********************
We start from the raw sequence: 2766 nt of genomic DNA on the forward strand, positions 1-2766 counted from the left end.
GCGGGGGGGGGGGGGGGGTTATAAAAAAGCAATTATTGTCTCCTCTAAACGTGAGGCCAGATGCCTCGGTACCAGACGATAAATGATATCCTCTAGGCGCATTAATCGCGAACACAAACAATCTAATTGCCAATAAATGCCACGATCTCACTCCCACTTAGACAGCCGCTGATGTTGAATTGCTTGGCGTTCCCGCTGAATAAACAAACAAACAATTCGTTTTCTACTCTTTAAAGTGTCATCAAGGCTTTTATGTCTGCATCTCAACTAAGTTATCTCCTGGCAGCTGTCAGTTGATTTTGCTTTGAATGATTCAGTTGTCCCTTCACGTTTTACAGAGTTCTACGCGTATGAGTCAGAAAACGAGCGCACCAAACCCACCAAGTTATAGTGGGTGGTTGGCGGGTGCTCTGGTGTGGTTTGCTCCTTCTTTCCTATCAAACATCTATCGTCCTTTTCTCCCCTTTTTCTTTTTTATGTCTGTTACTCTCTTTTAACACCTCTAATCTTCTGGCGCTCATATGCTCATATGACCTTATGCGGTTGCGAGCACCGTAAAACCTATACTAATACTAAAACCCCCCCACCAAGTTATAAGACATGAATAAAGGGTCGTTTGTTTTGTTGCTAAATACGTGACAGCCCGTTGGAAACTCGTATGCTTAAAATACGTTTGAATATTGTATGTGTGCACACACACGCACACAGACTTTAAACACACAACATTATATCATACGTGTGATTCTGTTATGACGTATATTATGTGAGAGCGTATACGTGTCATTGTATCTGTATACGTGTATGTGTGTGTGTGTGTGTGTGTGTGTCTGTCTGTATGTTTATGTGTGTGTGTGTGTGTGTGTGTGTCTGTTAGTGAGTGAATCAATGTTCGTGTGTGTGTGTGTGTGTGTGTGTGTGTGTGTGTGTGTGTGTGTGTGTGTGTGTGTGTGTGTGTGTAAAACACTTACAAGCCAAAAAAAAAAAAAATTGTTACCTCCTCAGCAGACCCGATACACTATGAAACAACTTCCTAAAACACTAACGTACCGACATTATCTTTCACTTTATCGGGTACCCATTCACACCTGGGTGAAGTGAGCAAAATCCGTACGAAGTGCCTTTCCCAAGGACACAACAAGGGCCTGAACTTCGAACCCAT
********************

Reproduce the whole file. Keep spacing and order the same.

We start from the raw sequence: 2766 nt of genomic DNA on the forward strand, positions 1-2766 counted from the left end.
GCGGGGGGGGGGGGGGGGTTATAAAAAAGCAATTATTGTCTCCTCTAAACGTGAGGCCAGATGCCTCGGTACCAGACGATAAATGATATCCTCTAGGCGCATTAATCGCGAACACAAACAATCTAATTGCCAATAAATGCCACGATCTCACTCCCACTTAGACAGCCGCTGATGTTGAATTGCTTGGCGTTCCCGCTGAATAAACAAACAAACAATTCGTTTTCTACTCTTTAAAGTGTCATCAAGGCTTTTATGTCTGCATCTCAACTAAGTTATCTCCTGGCAGCTGTCAGTTGATTTTGCTTTGAATGATTCAGTTGTCCCTTCACGTTTTACAGAGTTCTACGCGTATGAGTCAGAAAACGAGCGCACCAAACCCACCAAGTTATAGTGGGTGGTTGGCGGGTGCTCTGGTGTGGTTTGCTCCTTCTTTCCTATCAAACATCTATCGTCCTTTTCTCCCCTTTTTCTTTTTTATGTCTGTTACTCTCTTTTAACACCTCTAATCTTCTGGCGCTCATATGCTCATATGACCTTATGCGGTTGCGAGCACCGTAAAACCTATACTAATACTAAAACCCCCCCACCAAGTTATAAGACATGAATAAAGGGTCGTTTGTTTTGTTGCTAAATACGTGACAGCCCGTTGGAAACTCGTATGCTTAAAATACGTTTGAATATTGTATGTGTGCACACACACGCACACAGACTTTAAACACACAACATTATATCATACGTGTGATTCTGTTATGACGTATATTATGTGAGAGCGTATACGTGTCATTGTATCTGTATACGTGTATGTGTGTGTGTGTGTGTGTGTGTGTCTGTCTGTATGTTTATGTGTGTGTGTGTGTGTGTGTGTGTCTGTTAGTGAGTGAATCAATGTTCGTGTGTGTGTGTGTGTGTGTGTGTGTGTGTGTGTGTGTGTGTGTGTGTGTGTGTGTGTGTGTGTGTAAAACACTTACAAGCCAAAAAAAAAAAAAATTGTTACCTCCTCAGCAGACCCGATACACTATGAAACAACTTCCTAAAACACTAACGTACCGACATTATCTTTCACTTTATCGGGTACCCATTCACACCTGGGTGAAGTGAGCAAAATCCGTACGAAGTGCCTTTCCCAAGGACACAACAAGGGCCTGAACTTCGAACCCAT